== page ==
Category Archives: Pearls from Artists

Pearls from artists* # 349

Ahmedabad, India

Ahmedabad, India

*an ongoing series of quotations – mostly from artists, to artists – that offers wisdom, inspiration, and advice for the sometimes lonely road we are on.

India presents to the visitor an overwhelmingly visual impression.  It is beautiful, colorful, sensuous.  It is captivating and intriguing, repugnant and puzzling.  It combines the intimacy and familiarity of English four o’clock tea with the dazzling foreignness of carpisoned elephants or vast crowds bathing in the Ganga during an eclipse.  India’s display of multi-armed images, it’s processions and pilgrimages, it’s beggars and kings, it’s street life and markets, it’s diversity of peoples – all appear to the eye in a kaleidoscope of images.  Much that is removed from public view in the modern West and taken into the privacy of rest homes, asylums, and institutions is open and visible in the life of an Indian city or village.  The elderly, the infirm, the dead awaiting cremation – these sights, while they may have been expunged from the childhood palace of the Buddha, are not isolated from the public eye in India.  Rather, they are present daily in the visible world in which Hindus, and those who visit India, move in the course of ordinary activities. In India, one sees everything.  One sees people at work and at prayer; one sees plump, well-endowed merchants, simple renouncers, fraudulent “holy” men, frail widows, and emaciated lepers; one sees the festival procession, the marriage procession, and the funeral procession.  Whatever Hindus affirm of the meaning of life, death, and suffering, they affirm with their eyes wide open.

Diana L. Eck in Darsan:  Seeing the Diving Image in India

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Pearls from artists* # 348

“The Orator” in “Worlds Seen & Unseen” at Westbeth Gallery, NYC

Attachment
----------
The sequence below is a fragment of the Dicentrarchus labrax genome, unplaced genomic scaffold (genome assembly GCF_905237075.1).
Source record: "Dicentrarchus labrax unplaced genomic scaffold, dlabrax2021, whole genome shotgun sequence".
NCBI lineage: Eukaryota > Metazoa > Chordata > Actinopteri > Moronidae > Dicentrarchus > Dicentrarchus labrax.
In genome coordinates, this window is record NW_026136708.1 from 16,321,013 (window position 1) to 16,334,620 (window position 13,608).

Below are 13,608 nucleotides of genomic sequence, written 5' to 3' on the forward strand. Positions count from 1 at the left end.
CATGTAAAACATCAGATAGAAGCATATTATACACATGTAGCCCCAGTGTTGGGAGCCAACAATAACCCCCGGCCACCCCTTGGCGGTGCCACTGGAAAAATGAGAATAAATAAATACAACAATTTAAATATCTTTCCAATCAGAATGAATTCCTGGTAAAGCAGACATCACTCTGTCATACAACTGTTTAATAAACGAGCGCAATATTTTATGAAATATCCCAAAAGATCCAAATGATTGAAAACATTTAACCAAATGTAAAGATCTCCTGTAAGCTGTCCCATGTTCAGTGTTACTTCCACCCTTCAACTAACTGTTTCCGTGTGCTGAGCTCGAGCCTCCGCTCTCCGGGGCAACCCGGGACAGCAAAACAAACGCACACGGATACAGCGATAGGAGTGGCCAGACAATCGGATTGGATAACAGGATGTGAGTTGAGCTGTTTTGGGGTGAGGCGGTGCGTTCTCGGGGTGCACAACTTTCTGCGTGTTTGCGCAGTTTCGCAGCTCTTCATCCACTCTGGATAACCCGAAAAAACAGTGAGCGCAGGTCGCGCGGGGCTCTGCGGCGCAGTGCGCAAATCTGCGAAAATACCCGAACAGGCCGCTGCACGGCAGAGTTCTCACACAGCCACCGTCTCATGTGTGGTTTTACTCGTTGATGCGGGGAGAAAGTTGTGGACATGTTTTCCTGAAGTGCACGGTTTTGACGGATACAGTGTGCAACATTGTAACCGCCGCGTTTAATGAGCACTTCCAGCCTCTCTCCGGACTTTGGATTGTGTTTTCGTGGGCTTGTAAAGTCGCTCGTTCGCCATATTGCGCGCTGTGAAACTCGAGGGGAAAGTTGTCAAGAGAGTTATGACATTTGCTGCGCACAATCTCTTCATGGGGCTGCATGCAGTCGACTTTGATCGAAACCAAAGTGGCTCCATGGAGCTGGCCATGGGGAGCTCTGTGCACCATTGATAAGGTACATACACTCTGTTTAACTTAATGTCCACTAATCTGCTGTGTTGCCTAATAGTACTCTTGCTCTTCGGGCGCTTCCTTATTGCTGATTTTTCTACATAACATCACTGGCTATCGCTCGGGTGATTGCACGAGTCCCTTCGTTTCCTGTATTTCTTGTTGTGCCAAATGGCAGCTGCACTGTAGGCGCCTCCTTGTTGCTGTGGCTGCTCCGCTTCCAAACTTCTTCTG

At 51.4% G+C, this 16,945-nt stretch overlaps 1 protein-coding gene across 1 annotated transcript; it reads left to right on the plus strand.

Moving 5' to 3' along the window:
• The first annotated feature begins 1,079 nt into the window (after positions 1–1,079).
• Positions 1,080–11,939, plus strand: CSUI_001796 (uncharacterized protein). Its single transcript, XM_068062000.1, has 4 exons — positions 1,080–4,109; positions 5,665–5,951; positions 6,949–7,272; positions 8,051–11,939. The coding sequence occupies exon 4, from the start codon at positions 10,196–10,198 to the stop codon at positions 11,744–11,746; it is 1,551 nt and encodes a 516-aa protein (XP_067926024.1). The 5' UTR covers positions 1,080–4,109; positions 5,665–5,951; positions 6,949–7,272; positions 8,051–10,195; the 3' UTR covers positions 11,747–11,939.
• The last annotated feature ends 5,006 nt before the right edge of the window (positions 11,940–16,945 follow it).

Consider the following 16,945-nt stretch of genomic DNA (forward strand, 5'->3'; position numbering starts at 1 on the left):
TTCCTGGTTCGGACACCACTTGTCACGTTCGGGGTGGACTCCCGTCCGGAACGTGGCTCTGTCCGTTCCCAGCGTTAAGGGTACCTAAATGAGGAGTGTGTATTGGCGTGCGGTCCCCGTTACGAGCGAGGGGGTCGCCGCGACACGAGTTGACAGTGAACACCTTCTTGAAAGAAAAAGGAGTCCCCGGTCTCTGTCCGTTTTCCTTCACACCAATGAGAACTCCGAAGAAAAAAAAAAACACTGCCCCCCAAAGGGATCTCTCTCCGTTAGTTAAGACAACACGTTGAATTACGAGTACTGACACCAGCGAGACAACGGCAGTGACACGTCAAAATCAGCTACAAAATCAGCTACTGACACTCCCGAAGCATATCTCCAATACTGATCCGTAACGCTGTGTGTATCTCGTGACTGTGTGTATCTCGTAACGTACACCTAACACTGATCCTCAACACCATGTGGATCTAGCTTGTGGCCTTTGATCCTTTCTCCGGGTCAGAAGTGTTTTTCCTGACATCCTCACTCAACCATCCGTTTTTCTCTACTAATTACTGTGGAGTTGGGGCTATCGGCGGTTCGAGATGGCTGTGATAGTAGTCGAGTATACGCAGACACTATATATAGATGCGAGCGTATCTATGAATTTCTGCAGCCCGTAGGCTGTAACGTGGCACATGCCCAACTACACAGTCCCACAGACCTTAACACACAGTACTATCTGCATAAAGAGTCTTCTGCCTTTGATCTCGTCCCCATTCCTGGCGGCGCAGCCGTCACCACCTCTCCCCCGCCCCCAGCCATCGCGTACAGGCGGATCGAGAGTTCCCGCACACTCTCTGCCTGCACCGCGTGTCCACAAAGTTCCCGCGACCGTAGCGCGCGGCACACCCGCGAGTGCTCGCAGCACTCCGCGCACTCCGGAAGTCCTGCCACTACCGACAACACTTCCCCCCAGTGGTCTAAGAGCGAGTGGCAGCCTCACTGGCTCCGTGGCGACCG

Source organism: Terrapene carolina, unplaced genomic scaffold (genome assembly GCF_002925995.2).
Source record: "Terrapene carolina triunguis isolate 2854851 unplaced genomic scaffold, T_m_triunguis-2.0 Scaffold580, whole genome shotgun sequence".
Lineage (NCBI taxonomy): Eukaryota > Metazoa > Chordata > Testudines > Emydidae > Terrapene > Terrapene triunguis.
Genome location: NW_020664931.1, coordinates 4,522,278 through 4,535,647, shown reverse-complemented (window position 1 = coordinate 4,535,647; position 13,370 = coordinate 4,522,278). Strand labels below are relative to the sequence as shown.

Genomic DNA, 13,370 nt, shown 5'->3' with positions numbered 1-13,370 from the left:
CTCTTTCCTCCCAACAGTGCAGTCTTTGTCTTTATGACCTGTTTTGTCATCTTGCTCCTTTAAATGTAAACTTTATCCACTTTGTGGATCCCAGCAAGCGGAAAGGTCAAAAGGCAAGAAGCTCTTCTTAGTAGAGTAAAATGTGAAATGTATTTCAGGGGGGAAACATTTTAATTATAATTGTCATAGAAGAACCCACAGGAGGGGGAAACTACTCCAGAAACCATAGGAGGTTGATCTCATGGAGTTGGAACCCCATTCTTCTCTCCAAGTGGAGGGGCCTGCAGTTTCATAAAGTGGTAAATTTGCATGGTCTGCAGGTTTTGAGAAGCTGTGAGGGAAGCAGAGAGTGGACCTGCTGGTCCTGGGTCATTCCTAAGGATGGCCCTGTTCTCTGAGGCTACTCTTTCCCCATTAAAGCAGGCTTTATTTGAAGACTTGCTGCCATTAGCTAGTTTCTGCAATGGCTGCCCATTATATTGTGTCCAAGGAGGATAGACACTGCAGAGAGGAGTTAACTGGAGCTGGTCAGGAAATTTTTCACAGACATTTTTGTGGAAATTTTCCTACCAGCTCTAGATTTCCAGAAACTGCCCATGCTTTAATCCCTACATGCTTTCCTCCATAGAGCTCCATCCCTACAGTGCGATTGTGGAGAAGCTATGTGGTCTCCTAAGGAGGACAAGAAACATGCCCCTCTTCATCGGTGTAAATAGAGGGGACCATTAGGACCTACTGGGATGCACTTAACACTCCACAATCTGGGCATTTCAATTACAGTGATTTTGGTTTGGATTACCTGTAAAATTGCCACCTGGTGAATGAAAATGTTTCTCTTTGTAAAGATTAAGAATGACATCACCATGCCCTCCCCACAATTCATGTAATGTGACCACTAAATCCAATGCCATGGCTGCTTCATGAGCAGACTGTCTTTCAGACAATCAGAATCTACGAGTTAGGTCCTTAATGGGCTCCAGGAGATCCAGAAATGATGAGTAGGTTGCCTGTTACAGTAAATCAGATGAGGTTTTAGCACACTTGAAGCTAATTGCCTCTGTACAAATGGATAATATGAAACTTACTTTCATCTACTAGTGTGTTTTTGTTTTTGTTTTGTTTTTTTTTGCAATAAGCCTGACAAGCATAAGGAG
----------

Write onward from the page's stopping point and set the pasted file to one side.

“The Orator” in “Worlds Seen & Unseen” at Westbeth Gallery, NYC

*an ongoing series of quotations – mostly from artists, to artists – that offers wisdom, inspiration, and advice for the sometimes lonely road we are on.

The percipient apprehends the primal quality of art as beauty and symbol, in an experience that invariably involves a sense of radical mystery.  Art dissolves the fog of Consensus in which we normally operate to reveal the unseen in the situation.  It places us in exactly the same position as the first people who stared up at the stars in wonder.  The work of art is perpetually new; it demands reinterpretation with each era, each generation, each percipient.  Great works of art are like inexhaustible springs originating from a place beyond our “little world of man.”  They reconnect us with a reality too vast for the rational mind to comprehend.  Therefore, art can be described as the human activity through which our all-too-human mentality is overcome and in light of which all finite judgments are shown to be inefficient.  It is at once a sinking to the source and a leap toward the infinite.   

J.F. Martel in Reclaiming Art in the Age of Artifice:  A Treatise, Critique, and Call to Action 

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Pearls from artists* # 347

“Prophecy,” on view in “Worlds Seen & Unseen” at Westbeth Gallery, NYC

“Prophecy,” on view in “Worlds Seen & Unseen” at Westbeth Gallery, NYC

*an ongoing series of quotations – mostly from artists, to artists – that offers wisdom, inspiration, and advice for the sometimes lonely road we are on.

Like  the cyclotrons of physicists, the artistic work is a machine for uncovering hidden layers of reality.  It gives us insight into the psychic forces that shape the world, enabling us to divine where we come from and where we are heading.  It is in this sense that art can be said to be prophetic.